SINGAPORE - When Mr Goh Chok Tong got a late-night call informing him that a Singapore Airlines plane had been hijacked in 1991, the then Prime Minister issued instructions calmly - then went to bed.
The response demonstrated his trust in his deputies and epitomised his leadership style, elements of which have been captured in a new book documenting Mr Goh's 14 years at the helm, from 1990 to 2004.
On the SQ117 hijacking incident, Mr Goh, who retired from politics last year and is now Emeritus Senior Minister, observes in the second volume of his biography Standing Tall: "When you plan for worst-case scenarios, and when you trust the professionalism, dedication and judgment of those on the ground, you can stay calm and sleep easy."
The new book - a sequel to Tall Order published in 2018 - was officially launched on Friday (May 7) evening and takes a thematic approach to detailing key moments in Mr Goh's career as prime minister.
These include his electoral triumphs and setbacks, foreign policy manoeuvres and the handling of national crises such as the SQ117 hijacking and 2003 severe acute respiratory syndrome outbreak.
Standing Tall is written by former Straits Times news editor Peh Shing Huei, now a partner at content agency The Nutgraf, and published by World Scientific.
Each of its 18 chapters reveals a different facet of Mr Goh - for instance, his ability to forge strong personal ties with world leaders and a knack for seizing fleeting chances and making them count.
One such opportunity presented itself in the form of a spur-of-the-moment midnight golf game, which eventually led to Singapore clinching a much-desired free trade agreement with the United States.
Mr Goh had proposed the game to then US President Bill Clinton in 2000, at an Asia-Pacific Economic Cooperation dinner in Brunei. After the game, both men had drinks and the deal was struck.
"How did I know Clinton would play golf at midnight? To be frank, I did not know," Mr Goh said. "It was an instinct, a hunch. I just knew he would."
The 366-page volume also sets out Mr Goh's take on government policies rolled out under his watch, as well as topics such as high ministerial salaries and the elected presidency system - both of which he continues to support.
Pay must never be used to entice people into politics, but the move into politics should not be an additional sacrifice - on top of lifestyle changes and the loss of privacy - that politicians are expected to make, Mr Goh said, adding that the issue can also impact leadership transition.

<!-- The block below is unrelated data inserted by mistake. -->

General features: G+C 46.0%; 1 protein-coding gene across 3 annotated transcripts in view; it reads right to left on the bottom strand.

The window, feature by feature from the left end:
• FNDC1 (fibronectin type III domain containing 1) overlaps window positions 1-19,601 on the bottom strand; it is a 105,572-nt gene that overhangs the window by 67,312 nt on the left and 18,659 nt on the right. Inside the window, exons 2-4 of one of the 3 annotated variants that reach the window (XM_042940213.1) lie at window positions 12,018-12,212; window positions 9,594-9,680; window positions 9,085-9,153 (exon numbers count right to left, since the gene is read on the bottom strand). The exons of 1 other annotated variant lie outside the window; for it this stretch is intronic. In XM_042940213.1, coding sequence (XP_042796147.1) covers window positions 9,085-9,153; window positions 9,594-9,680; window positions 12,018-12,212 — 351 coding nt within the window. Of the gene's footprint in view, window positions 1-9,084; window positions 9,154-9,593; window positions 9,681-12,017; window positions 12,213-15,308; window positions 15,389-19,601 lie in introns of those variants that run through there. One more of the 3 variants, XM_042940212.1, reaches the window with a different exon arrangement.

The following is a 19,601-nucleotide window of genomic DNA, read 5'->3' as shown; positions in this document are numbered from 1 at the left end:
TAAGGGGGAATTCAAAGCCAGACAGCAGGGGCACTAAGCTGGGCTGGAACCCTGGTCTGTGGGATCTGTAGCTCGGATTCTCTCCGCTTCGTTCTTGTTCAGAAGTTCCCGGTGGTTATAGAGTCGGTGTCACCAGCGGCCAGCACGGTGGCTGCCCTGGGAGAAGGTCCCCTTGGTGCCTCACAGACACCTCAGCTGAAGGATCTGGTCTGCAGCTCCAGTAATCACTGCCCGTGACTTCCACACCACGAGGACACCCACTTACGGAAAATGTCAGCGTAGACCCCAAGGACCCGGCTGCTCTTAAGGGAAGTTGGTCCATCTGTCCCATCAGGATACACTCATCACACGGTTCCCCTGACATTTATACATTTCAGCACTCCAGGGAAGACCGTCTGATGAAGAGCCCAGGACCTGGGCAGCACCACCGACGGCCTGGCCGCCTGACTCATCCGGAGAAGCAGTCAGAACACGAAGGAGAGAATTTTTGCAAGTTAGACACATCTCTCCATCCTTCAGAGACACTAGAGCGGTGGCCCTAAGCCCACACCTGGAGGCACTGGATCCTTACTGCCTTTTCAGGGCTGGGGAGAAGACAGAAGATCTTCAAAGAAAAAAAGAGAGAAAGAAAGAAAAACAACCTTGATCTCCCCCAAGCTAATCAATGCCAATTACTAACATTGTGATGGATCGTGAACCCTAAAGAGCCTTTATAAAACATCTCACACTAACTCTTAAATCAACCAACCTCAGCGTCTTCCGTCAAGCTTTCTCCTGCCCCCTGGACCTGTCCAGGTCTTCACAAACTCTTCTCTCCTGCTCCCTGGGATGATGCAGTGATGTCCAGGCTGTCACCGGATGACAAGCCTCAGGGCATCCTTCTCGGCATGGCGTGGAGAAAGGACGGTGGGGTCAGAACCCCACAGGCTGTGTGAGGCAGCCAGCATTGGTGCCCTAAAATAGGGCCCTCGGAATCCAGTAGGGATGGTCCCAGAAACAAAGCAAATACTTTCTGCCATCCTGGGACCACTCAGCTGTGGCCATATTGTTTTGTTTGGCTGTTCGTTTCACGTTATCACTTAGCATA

"If their ministerial pay were much lower, they must ask themselves what they would do to support themselves after retiring," he said. "What I am saying is if the ministerial pay does not allow a minister to save sufficiently, and you are going to turn over a minister for political succession, the minister may resist."
On the elected presidency, he added that the system is fulfilling its purpose and remains fit to do so.
Changes to Singapore's presidency - formerly a ceremonial role - were passed into law in 1992, with the elected president given veto powers over the spending of past reserves and appointment of key government positions.
In 2016, further changes were made to raise the bar of eligibility and ensure minority representation. This saw the introduction of a system of reserved elections for candidates based on ethnicity, should five terms pass without a president from a certain community.
In another chapter, Mr Goh revealed that he was "surprised and annoyed" when he learnt that the number of people given permanent resident status rose steadily in the late 2000s, reaching nearly 80,000 in 2008. At present, Singapore takes in around 30,000 new PRs annually.
But Singapore must not give the impression that foreign skills and talents are not welcome, Mr Goh said, adding that the Government must try its best to explain the need for foreigners to help the country compete on the global stage.
"If you do not like it and vote me out, then I have to take it on the chin," he said.
"But I give Singaporeans far more credit than this. If you are upfront with them, tell them the challenges and trade-offs, most can accept it. They might not like the argument, but in the end, they are sensible and pragmatic."